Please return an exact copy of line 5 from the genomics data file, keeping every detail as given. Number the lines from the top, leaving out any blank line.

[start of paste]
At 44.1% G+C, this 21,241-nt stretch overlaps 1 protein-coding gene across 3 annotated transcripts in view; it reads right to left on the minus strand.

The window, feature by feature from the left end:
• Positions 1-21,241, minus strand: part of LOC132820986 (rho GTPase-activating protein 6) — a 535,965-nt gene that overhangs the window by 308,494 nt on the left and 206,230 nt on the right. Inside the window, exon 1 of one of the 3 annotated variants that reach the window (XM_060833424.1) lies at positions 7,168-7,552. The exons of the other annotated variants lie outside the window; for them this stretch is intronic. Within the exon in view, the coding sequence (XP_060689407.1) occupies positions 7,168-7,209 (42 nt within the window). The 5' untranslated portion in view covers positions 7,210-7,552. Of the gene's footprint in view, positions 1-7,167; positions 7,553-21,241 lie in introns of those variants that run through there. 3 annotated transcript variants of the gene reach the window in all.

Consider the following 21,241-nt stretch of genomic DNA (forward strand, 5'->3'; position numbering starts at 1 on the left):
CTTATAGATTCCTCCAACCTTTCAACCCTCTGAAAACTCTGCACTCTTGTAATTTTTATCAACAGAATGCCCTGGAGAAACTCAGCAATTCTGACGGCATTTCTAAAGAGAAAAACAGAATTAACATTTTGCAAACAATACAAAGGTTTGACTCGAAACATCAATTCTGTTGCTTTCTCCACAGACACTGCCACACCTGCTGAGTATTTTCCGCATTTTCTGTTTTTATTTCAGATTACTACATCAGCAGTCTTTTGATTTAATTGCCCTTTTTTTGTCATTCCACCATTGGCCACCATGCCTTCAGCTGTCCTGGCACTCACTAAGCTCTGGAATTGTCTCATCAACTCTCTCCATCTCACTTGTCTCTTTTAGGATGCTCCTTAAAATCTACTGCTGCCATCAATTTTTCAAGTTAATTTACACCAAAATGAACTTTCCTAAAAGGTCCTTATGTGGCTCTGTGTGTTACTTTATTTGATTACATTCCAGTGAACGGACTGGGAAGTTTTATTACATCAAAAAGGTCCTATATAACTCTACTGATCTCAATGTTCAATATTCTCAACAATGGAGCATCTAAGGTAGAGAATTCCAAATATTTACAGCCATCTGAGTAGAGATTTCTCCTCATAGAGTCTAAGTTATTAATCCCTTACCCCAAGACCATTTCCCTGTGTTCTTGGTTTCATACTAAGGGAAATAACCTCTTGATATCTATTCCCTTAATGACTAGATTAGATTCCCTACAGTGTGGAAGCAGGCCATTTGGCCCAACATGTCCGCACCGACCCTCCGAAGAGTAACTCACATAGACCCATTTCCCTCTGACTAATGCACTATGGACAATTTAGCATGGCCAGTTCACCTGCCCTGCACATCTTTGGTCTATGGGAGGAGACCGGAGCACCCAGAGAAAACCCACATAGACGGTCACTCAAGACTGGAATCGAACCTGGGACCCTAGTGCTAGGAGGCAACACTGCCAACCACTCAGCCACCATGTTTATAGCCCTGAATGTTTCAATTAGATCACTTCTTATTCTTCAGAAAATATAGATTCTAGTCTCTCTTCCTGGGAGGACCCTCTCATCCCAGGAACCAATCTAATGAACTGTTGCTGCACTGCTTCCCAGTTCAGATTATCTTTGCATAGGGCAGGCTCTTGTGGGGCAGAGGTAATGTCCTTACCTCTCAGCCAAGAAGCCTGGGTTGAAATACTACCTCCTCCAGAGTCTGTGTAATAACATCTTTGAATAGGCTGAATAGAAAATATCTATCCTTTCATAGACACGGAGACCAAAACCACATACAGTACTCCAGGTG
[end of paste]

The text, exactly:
CTTATAGATTCCTCCAACCTTTCAACCCTCTGAAAACTCTGCACTCTTGTAATTTTTATCAACAGAATGCCCTGGAGAAACTCAGCAATTCTGACGGCATTTCTAAAGAGAAAAACAGAATTAACATTTTGCAAACAATACAAAGGTTTGACTCGAAACATCAATTCTGTTGCTTTCTCCACAGACACTGCCACACCTGCTGAGTATTTTCCGCATTTTCTGTTTTTATTTCAGATTACTACATCAGCAGTCTTTTGATTTAATTGCCCTTTTTTTGTCATTCCACCATTGGCCACCATGCCTTCAGCTGTCCTGGCACTCACTAAGCTCTGGAATTGTCTCATCAACTCTCTCCATCTCACTTGTCTCTTTTAGGATGCTCCTTAAAATCTACTGCTGCCATCAATTTTTCAAGTTAATTTACACCAAAATGAACTTTCCTAAAAGGTCCTTATGTGGCTCTGTGTGTTACTTTATTTGATTACATTCCAGTGAACGGACTGGGAAGTTTTATTACATCAAAAAGGTCCTATATAACTCTACTGATCTCAATGTTCAATATTCTCAACAATGGAGCATCTAAGGTAGAGAATTCCAAATATTTACAGCCATCTGAGTAGAGATTTCTCCTCATAGAGTCTAAGTTATTAATCCCTTACCCCAAGACCATTTCCCTGTGTTCTTGGTTTCATACTAAGGGAAATAACCTCTTGATATCTATTCCCTTAATGACTAGATTAGATTCCCTACAGTGTGGAAGCAGGCCATTTGGCCCAACATGTCCGCACCGACCCTCCGAAGAGTAACTCACATAGACCCATTTCCCTCTGACTAATGCACTATGGACAATTTAGCATGGCCAGTTCACCTGCCCTGCACATCTTTGGTCTATGGGAGGAGACCGGAGCACCCAGAGAAAACCCACATAGACGGTCACTCAAGACTGGAATCGAACCTGGGACCCTAGTGCTAGGAGGCAACACTGCCAACCACTCAGCCACCATGTTTATAGCCCTGAATGTTTCAATTAGATCACTTCTTATTCTTCAGAAAATATAGATTCTAGTCTCTCTTCCTGGGAGGACCCTCTCATCCCAGGAACCAATCTAATGAACTGTTGCTGCACTGCTTCCCAGTTCAGATTATCTTTGCATAGGGCAGGCTCTTGTGGGGCAGAGGTAATGTCCTTACCTCTCAGCCAAGAAGCCTGGGTTGAAATACTACCTCCTCCAGAGTCTGTGTAATAACATCTTTGAATAGGCTGAATAGAAAATATCTATCCTTTCATAGACACGGAGACCAAAACCACATACAGTACTCCAGGTG